One thing Rolex is famous for, and rightly so, is the precision of its watches. Anyone who has owned a contemporary (and in many cases also a vintage) one can attest to how reliable the timekeeping is. Relentless focus on quality of the movement was at the heart of Hans Wilsdorf’s vision, and what drove him to Bienne in the first place.
As you can read about in much more detail in this earlier post on the origins of Rolex in Bienne, there were two main reasons why Wilsdorf chose Jean Aegler as his exclusive movement supplier. The first was their remarkably small size: wristwatches, especially for men, were not a thing back then, and Wilsdorf was among the visionary pioneers who wanted to change that. The other reason was about the mechanics, based on lever escapements, a more robust and precise technology than the more common cylinder escapements found in less expensive watches.
The first major milestone in Rolex’s history of achieving officially recognized chronometric precision took place in 1910, in Bienne. As stated on the brand’s website, that year, “a Rolex watch was the first wristwatch in the world to receive the Swiss Certificate of Chronometric Precision, granted by the Official Watch Rating Centre in Bienne.”
While this may very well be entirely true, it must be said that, from a historical analysis perspective, some unclarity remains. In both the certificate shown on the Rolex website (above) and an Aegler advertisement celebrating the accomplishment (below), there is no mention of Rolex or Wisldorf. And back then, Aegler still had other customers. Also, while clearly the movement is very small (11 lines i.e. about 24.8 mm), the documents do not specify that the watch in question is a wristwatch.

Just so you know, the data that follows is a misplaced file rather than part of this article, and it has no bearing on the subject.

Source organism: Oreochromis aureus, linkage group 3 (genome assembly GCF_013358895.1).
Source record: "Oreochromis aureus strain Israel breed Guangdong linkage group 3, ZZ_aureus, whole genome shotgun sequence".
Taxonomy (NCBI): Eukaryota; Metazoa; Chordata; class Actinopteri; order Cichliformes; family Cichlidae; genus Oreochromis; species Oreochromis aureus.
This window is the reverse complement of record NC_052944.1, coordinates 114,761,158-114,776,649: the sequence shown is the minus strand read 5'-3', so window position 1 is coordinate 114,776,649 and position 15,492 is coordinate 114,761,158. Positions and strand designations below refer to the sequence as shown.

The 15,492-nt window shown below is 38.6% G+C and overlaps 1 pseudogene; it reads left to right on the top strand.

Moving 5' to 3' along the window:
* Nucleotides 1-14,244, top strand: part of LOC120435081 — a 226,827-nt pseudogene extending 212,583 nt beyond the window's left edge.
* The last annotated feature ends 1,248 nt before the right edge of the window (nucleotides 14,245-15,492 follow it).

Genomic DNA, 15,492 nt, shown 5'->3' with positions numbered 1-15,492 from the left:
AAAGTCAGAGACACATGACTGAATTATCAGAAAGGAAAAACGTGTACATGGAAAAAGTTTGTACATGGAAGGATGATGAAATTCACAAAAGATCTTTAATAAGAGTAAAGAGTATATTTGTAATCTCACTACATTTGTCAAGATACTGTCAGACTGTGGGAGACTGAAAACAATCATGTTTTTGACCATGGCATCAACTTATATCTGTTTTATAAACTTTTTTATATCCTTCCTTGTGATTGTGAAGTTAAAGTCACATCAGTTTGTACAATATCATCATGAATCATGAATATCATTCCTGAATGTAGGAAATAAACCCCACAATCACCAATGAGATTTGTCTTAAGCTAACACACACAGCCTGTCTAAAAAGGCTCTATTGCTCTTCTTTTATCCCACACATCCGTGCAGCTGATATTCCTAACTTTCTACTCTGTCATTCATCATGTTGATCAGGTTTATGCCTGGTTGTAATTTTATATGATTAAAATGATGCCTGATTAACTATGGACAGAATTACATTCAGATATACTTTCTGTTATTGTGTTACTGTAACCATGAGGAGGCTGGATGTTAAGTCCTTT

We all know that there is a lot of storytelling in watch marketing, and sometimes, the spin is borderline to put it nicely. In this particular case, given that the Rolex brand had been registered 2 years before, and that Aegler eventually worked exclusively for Rolex (and, in 1919, incorporated the word “Rolex” in its company’s name: Manufacture des Montres Rolex, Aegler S.A.), it is very plausible that the watch certified in 1910 was indeed a Rolex wristwatch. But, until proof is given, I suggest treating the information with a friendly dose of scrutiny.
For those interested in going deeper, and also to acknowledge what has been a fantastic resource for me on the topic, I highly recommend the section on Aegler on the Vintage Watch Straps site by David Boettcher.